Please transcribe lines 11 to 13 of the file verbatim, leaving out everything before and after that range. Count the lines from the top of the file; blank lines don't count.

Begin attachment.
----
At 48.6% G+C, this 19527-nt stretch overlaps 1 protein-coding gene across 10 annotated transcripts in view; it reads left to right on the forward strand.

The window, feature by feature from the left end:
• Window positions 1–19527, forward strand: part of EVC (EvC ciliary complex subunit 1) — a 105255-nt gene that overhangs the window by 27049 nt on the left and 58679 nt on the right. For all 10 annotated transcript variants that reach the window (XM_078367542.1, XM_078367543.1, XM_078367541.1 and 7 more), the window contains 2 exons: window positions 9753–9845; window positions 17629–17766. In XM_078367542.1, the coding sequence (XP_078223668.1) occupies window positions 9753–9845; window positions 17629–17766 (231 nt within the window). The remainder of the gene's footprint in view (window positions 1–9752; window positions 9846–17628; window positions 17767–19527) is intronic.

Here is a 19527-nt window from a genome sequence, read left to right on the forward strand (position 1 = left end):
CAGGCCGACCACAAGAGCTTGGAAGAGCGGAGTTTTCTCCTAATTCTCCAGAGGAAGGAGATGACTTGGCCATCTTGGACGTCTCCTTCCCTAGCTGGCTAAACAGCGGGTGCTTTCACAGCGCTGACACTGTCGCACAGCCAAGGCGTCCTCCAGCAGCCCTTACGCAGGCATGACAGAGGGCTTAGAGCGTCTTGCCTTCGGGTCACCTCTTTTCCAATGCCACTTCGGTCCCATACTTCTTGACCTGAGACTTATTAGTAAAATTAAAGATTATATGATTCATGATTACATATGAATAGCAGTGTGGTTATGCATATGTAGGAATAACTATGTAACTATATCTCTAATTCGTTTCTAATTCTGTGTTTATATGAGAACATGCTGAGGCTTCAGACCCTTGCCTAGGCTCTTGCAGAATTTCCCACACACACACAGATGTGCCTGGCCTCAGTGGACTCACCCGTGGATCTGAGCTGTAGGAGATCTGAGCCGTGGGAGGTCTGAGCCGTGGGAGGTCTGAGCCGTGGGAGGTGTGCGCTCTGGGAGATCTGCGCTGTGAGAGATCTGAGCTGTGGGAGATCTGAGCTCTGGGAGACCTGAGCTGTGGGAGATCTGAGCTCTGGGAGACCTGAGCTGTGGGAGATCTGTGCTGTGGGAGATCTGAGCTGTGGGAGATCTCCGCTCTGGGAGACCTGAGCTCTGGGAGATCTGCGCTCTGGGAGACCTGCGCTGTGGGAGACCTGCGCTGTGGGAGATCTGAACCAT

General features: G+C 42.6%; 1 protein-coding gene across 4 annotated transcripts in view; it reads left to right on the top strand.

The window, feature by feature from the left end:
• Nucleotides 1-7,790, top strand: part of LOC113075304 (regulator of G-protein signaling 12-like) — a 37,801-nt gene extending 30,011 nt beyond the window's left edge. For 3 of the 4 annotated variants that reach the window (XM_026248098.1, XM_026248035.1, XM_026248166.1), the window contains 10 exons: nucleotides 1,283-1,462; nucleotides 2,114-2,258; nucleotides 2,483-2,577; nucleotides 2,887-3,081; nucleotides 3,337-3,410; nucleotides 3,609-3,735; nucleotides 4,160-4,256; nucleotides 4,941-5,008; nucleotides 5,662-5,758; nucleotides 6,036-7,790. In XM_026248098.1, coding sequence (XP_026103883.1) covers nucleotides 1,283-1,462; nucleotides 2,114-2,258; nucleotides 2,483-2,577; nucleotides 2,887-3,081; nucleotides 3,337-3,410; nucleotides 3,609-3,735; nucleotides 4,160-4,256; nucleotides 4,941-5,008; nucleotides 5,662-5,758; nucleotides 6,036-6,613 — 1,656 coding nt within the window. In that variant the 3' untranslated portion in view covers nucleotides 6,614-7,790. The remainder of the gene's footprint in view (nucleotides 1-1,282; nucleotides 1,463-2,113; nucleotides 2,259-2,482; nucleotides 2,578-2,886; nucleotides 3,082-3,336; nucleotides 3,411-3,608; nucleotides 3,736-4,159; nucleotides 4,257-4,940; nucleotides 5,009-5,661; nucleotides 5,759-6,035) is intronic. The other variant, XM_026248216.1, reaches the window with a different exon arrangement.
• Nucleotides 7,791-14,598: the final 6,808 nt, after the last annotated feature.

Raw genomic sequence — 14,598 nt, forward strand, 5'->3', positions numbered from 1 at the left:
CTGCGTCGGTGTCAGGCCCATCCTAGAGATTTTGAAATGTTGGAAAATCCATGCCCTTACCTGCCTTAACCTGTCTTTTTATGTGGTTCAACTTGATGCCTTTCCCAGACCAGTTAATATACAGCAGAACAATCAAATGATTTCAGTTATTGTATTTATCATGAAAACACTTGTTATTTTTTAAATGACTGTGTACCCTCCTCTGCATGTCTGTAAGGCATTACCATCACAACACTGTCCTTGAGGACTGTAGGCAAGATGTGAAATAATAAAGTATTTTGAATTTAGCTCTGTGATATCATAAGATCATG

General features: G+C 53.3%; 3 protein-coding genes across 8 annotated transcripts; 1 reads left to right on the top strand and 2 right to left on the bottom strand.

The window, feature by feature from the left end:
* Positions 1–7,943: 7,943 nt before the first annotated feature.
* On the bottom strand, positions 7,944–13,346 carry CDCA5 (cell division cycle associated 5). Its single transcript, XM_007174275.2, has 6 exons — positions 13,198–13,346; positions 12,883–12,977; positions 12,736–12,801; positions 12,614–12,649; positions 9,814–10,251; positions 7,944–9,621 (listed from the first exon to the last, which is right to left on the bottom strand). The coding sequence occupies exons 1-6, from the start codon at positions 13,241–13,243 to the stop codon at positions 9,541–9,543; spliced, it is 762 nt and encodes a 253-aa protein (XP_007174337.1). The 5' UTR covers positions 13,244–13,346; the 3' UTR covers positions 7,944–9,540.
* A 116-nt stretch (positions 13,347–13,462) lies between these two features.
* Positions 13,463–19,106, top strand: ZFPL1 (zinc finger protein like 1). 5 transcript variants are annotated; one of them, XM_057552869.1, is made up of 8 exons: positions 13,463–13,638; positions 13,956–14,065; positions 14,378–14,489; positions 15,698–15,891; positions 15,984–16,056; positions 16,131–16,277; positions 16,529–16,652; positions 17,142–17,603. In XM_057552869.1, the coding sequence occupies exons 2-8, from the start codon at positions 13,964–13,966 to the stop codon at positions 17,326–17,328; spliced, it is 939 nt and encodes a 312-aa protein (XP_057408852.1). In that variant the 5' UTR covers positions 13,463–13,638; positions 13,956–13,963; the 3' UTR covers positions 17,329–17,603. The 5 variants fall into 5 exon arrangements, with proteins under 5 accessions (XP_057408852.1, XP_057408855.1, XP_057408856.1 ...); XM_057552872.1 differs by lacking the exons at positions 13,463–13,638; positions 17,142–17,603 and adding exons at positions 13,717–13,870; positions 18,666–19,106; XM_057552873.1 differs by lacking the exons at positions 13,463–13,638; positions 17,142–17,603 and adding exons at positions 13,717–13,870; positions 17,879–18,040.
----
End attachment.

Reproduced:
CTGCGTCGGTGTCAGGCCCATCCTAGAGATTTTGAAATGTTGGAAAATCCATGCCCTTACCTGCCTTAACCTGTCTTTTTATGTGGTTCAACTTGATGCCTTTCCCAGACCAGTTAATATACAGCAGAACAATCAAATGATTTCAGTTATTGTATTTATCATGAAAACACTTGTTATTTTTTAAATGACTGTGTACCCTCCTCTGCATGTCTGTAAGGCATTACCATCACAACACTGTCCTTGAGGACTGTAGGCAAGATGTGAAATAATAAAGTATTTTGAATTTAGCTCTGTGATATCATAAGATCATG

General features: G+C 53.3%; 3 protein-coding genes across 8 annotated transcripts; 1 reads left to right on the top strand and 2 right to left on the bottom strand.

The window, feature by feature from the left end: